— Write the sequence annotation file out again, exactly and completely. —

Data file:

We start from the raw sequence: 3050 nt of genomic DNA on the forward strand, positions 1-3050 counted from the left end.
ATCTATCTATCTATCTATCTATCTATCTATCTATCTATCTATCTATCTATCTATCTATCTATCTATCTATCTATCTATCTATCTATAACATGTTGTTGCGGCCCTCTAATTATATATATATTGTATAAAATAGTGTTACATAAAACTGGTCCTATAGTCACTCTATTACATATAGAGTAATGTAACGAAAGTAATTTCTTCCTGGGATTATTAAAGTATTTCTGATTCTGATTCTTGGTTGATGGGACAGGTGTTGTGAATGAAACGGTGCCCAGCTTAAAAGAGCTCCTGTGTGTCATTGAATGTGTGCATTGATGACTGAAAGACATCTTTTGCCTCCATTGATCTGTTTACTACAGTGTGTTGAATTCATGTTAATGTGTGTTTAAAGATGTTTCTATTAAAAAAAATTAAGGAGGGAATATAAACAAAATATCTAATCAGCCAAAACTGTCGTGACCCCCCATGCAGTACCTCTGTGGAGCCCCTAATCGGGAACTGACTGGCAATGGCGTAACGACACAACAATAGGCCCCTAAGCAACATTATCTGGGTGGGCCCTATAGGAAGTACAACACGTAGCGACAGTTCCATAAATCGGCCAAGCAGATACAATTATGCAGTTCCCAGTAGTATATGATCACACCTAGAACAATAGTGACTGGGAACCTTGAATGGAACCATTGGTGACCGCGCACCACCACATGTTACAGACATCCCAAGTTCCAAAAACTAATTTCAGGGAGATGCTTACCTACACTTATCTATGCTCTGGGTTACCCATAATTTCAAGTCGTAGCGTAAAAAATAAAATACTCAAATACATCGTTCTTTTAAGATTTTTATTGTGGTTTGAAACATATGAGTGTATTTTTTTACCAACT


We start from the raw sequence: 3050 nt of genomic DNA on the forward strand, positions 1-3050 counted from the left end.
ATCTATCTATCTATCTATCTATCTATCTATCTATCTATCTATCTATCTATCTATCTATCTATCTATCTATCTATCTATCTATCTATAACATGTTGTTGCGGCCCTCTAATTATATATATATTGTATAAAATAGTGTTACATAAAACTGGTCCTATAGTCACTCTATTACATATAGAGTAATGTAACGAAAGTAATTTCTTCCTGGGATTATTAAAGTATTTCTGATTCTGATTCTTGGTTGATGGGACAGGTGTTGTGAATGAAACGGTGCCCAGCTTAAAAGAGCTCCTGTGTGTCATTGAATGTGTGCATTGATGACTGAAAGACATCTTTTGCCTCCATTGATCTGTTTACTACAGTGTGTTGAATTCATGTTAATGTGTGTTTAAAGATGTTTCTATTAAAAAAAATTAAGGAGGGAATATAAACAAAATATCTAATCAGCCAAAACTGTCGTGACCCCCCATGCAGTACCTCTGTGGAGCCCCTAATCGGGAACTGACTGGCAATGGCGTAACGACACAACAATAGGCCCCTAAGCAACATTATCTGGGTGGGCCCTATAGGAAGTACAACACGTAGCGACAGTTCCATAAATCGGCCAAGCAGATACAATTATGCAGTTCCCAGTAGTATATGATCACACCTAGAACAATAGTGACTGGGAACCTTGAATGGAACCATTGGTGACCGCGCACCACCACATGTTACAGACATCCCAAGTTCCAAAAACTAATTTCAGGGAGATGCTTACCTACACTTATCTATGCTCTGGGTTACCCATAATTTCAAGTCGTAGCGTAAAAAATAAAATACTCAAATACATCGTTCTTTTAAGATTTTTATTGTGGTTTGAAACATATGAGTGTATTTTTTTACCAACT